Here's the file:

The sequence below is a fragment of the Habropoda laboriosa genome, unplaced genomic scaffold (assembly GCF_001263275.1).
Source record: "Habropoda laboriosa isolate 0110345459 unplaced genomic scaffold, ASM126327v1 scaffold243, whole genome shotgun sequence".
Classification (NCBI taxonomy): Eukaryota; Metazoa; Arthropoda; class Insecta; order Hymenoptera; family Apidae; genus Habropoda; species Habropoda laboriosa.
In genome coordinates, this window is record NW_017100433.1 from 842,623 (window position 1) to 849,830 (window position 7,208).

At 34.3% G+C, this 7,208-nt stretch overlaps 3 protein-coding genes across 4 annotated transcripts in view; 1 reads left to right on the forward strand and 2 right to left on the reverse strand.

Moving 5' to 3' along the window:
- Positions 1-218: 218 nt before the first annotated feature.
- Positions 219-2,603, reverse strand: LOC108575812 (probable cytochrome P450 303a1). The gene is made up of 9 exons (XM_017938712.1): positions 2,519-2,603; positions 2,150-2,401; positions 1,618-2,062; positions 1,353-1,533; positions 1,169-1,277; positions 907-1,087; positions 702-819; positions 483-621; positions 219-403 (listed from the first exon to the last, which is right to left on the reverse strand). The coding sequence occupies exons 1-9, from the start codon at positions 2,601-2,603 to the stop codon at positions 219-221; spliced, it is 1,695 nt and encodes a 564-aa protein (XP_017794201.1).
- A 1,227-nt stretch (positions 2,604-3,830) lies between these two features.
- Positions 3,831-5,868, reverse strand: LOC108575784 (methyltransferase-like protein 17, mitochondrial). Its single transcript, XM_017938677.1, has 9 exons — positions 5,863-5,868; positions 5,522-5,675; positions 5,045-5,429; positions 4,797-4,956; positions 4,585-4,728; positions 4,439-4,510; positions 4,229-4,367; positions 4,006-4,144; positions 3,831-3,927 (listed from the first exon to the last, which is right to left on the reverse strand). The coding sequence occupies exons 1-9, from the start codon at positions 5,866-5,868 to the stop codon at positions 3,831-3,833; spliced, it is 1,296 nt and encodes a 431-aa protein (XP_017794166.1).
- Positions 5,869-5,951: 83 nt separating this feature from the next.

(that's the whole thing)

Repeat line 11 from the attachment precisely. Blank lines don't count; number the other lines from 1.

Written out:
- Positions 5,869-5,951: 83 nt separating this feature from the next.